The Washington Post

Spurs lock up home court in NBA playoffs while no one is looking

Markieff Morris shoots over Jeff Ayres. (Soobum Im / USA Today)

Ever so quietly and efficiently, as they like to do about this time of year, the San Antonio Spurs are asserting themselves.

The first step? Clinching the top seed and home-court advantage throughout the NBA playoffs. The Spurs accomplished that with a victory over Phoenix on Friday night. Gregg Popovich’s tight-lipped group wasn’t saying much about it, but it’s an important step if, say, the Spurs were to get to a Game 7 in the Finals against, say, the Miami Heat.

“It’s always nice to have,” Tony Parker told Spurs Nation. “We’re not going to do everything to get it, but now that we have it, it’s a good thing. We know it doesn’t guarantee anything in the playoffs. You still have to win on the road. We have enough experience on this team to understand that having the best record doesn’t mean anything. It doesn’t guarantee you a championship.”

No, but it doesn’t hurt. And the Heat, trying to nail down home-court advantage in the Eastern Conference, are downplaying its significance with great vigor. It’s a little weird, Linda Robertson of the Miami Herald writes.

Strange, how home-court advantage in the NBA playoffs has suddenly become so worthless.

Players and coaches from both teams are taking turns seeing who can shrug most animatedly. The top seed isn’t that critical, and we never really cared about it, even though we pretended to, they’re saying. Playing Game 7 on the road isn’t that bad, they’re saying. We are concerned with health and team chemistry, not some number, even if it happens to be No. 1, they’re saying.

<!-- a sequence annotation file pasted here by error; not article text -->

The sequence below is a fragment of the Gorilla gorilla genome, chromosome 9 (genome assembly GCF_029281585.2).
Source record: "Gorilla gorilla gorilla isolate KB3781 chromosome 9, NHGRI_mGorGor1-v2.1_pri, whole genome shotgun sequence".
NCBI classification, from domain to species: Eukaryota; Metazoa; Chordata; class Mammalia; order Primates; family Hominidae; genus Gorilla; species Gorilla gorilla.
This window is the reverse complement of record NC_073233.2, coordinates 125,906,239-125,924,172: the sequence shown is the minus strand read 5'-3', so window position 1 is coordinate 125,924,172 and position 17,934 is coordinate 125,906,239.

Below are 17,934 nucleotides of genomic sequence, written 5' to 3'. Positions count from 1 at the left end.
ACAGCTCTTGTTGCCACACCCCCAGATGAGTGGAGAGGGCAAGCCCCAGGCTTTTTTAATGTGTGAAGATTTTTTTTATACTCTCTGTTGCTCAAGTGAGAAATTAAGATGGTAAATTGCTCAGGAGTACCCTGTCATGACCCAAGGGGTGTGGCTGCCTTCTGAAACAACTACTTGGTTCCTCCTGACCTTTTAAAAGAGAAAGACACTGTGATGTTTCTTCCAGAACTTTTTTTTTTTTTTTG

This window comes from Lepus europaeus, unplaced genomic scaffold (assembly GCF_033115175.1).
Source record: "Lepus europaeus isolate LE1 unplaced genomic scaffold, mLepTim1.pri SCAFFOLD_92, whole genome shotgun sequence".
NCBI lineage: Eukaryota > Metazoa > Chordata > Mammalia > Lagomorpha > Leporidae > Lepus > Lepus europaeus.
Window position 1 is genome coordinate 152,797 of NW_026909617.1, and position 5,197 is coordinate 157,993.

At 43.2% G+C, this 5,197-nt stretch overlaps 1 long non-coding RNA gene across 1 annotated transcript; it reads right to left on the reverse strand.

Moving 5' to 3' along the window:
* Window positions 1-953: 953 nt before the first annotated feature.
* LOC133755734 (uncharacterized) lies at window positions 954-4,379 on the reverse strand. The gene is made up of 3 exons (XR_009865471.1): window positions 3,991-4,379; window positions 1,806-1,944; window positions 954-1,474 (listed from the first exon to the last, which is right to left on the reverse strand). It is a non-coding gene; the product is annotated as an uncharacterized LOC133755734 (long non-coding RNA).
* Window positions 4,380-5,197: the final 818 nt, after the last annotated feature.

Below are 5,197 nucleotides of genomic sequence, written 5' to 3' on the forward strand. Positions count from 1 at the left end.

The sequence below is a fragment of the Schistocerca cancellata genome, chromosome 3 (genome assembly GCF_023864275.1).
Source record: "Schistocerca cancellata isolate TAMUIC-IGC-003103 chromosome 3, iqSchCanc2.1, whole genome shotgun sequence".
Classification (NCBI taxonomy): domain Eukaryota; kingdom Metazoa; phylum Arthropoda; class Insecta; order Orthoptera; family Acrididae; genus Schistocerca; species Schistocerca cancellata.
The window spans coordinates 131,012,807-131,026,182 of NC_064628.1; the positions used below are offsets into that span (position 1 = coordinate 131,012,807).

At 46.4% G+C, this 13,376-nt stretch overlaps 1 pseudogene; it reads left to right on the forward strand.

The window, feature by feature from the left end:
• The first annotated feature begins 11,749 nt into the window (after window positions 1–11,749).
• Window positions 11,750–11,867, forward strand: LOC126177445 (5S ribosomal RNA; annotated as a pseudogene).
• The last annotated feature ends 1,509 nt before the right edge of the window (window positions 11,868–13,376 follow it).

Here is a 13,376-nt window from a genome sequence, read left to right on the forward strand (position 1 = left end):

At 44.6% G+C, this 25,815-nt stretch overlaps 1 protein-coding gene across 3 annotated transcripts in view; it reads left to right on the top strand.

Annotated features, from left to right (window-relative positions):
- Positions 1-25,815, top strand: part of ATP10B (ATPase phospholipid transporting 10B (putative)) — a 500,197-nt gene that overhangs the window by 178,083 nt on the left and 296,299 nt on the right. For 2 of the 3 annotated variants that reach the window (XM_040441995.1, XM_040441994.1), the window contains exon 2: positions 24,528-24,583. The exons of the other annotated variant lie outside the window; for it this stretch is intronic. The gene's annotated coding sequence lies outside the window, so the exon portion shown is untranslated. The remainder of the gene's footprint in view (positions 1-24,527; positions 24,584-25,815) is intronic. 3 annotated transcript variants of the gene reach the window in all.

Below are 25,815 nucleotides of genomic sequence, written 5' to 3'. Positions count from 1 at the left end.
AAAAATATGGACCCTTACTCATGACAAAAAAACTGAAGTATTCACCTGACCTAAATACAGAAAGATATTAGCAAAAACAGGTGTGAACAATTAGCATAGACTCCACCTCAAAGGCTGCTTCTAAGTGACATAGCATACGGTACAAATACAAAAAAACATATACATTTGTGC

“It’s all about the process,” LeBron James said when asked about the importance of winning the No. 1 seed. He sounded more like Noam Chomsky than the best basketball player in the world, a guy who prides himself on competing night after night through the drudgery of long trips and back-to-backs.

The Spurs are notorious for conserving their energy throughout the season — even while winning 19 games in a row.  “Records and strings, they don’t mean anything,” the Spurs coach said when the streak ended 10 days ago. “What we care about each game is how well we play. If that’s your goal and focus, usually that will bring more wins than losses considering everything else to be equal. Strings, records, and all of that don’t really mean anything very much.”

With the Heat seeking a third straight title, which would mean another looooooong season, maybe it’s time for a little of that Spurs philosophy — if it isn’t too late. James has asked to sit out Monday night’s game against the Washington Wizards.

After spending most of her career in traditional print sports journalism, Cindy began blogging and tweeting, first as NFL/Redskins editor, and, since August 2010, at The Early Lead. She also is the social media editor for Sports.



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Cindy Boren · April 14, 2014